Friday, August 27, 2010

Friday Five - Kitchen Items

What are kitchen items that I think have been worth the investment? Things that maybe were a bit more expensive than other alternatives, but have proven totally worth it in the long run? I'm sure I'm missing some - but these are items I use a LOT.

Good Knives - I remember cringing the first time I spent somewhere between $30-$40 on a chef's knife - yep, worth it. The first time I chopped an onion with it, I felt like a professional! A good paring knife, chef's knife and bread knife can accomplish a lot in the kitchen.

Zyliss Chopper - While we're slicing and chopping, I love my chopper. It's been great for baby food - I can quickly chop up fruits, veggies, or whatever we're having for dinner if appropriate. It's also my favorite way to chop garlic and hot peppers as I don't end up burning my hands. It goes in the top of the dishwasher to clean, how easy is that? After 6 years of heavy use, I'm finding the blades are getting a little dull, although still great for the majority of uses.

Rock n Serve (by Tupperware) - I have several Tupperware items, but if I could only keep one, this would be it. The shallows (both the square and the large shallow) get used the most as they tend to be the most efficient with the freezer space. My pieces are all at least 10 years old, and going strong. I've got a couple lids that are a bit funky on the corners after all that time, but can still get them sealed with some work. The square ones get used in the freezer most often to hold my standard "ground meat mix" (usually ground turkey cooked with garlic, bell peppers and onion) since I only use half of this mixture when I make it. They are great for packing in lunches - and if not in use for the freezer, you may find the shallow square doubling as a sandwich keeper in a lunch.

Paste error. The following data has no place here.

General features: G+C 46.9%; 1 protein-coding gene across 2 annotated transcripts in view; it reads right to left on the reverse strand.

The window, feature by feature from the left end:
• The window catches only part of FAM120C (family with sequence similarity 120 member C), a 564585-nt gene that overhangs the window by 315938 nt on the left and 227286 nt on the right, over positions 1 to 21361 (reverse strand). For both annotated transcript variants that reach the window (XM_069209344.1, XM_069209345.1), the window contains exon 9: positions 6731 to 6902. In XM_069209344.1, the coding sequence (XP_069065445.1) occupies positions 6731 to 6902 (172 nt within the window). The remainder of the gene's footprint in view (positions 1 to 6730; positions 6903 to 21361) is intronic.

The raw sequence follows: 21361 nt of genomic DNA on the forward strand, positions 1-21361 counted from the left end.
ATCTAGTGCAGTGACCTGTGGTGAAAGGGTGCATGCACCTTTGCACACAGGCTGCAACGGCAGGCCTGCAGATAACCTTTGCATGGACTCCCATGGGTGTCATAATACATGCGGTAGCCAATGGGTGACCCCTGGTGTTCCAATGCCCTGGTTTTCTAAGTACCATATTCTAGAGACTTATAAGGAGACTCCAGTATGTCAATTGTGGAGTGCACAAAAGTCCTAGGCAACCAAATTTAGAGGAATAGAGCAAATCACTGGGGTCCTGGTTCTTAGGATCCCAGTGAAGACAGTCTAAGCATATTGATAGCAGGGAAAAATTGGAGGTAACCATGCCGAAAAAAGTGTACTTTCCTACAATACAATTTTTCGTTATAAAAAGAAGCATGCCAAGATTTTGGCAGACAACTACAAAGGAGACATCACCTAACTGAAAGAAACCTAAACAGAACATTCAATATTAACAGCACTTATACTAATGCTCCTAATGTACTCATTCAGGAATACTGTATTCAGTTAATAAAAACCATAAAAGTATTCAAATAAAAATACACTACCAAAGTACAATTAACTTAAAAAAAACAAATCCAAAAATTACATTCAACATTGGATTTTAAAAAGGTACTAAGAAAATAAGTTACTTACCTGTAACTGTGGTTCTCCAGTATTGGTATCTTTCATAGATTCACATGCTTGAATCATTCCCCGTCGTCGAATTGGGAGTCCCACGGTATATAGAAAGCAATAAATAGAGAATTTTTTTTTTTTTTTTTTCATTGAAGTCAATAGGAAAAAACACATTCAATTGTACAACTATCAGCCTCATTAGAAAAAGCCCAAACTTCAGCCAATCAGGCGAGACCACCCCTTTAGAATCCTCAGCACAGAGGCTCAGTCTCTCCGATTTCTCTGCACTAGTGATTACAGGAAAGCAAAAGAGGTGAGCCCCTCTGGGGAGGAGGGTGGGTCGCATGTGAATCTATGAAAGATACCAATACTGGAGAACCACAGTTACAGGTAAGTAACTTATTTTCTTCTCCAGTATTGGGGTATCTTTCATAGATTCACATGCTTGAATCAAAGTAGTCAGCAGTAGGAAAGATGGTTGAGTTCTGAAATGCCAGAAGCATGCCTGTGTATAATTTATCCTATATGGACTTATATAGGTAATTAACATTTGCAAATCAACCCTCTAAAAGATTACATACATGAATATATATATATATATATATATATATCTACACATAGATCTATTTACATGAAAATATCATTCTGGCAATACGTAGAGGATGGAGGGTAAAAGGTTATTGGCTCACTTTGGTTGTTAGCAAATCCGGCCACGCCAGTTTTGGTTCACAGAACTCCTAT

Stainless Steel Measuring Spoons and Dry Measuring Cups - Not super expensive, but enough more than their plastic counterparts that for many years, I passed them up for the cheaper option. So what did I do? I eventually asked for them for Christmas. I love that the spoons stay together and that the measurements won't rub off. The cups are sturdy, easy to clean (and get grease/fat off of) and are sturdy. They have lasted much longer than the plastic ones and would have been more than worth the initial expense.

Kitchen Aid Stand Mixer - I waited and saved for years before picking up this expensive counter top appliance. I eventually ordered a refurbished model online. I knew I did not want the "basic" model in most big box stores, but the step-up Artisan or Professional model -- I ended up with the Artisan for a great price and have been very happy with it. While it doesn't get used as much as any of the other items mentioned - when it does get used it saves time and gets the job done better than any other methods I've tried. The Kitchen Aid has mixed cookies, cakes, breads, pizza dough, and even meatloaf. And honestly, I've been a bit afraid of the hand mixer since "The incident" and never found it very useful for any mixes of substance.

So 5 items that I really love in my kitchen that are not always considered "frugal" but I believe have saved me money in the long run. Both in the fact that they have lasted much longer than their less expensive counter parts - and in the fact that they work enough better to help me enjoy spending time in the kitchen and creating foods for my family, which in turn saves money. I'm sure I've left something out though! What are your go-to kitchen items?

1 comment:

  1. I agree heartily with the Kitchen Aid mixer. Brian bought me one for Christmas and I have used it many many times over 10 years. (My mom's lasted about 35 years or so before she had to get a new one.)

    OXO products. Almost every OXO that I have gotten have been well worth the money. (Jar opener was the only exception) I just got a garlic press and love it.

    Pampered Chef can opener. I hate electric can openers, they never seem to "catch" right or jerk around and spill. I love the design of PC's. Opens from the top and does not leave the sharp jagged edges.

    Tupperware's microwave rice cooker. If my mother hadn't highly recommended, I would have said, "I have a saucepan. What's the point?" Point is that the rice turns out lovely and fluffy every time. Couscous can be cooked in it and so can old fashion oats. The only downside is that you have to use water, no broth or anything with fat. (that can also be the upside)

    Cast iron skillet or Dutch oven. Spend the money and get one with some heft. Beautiful things that get better with frequent use. 'Nuf said.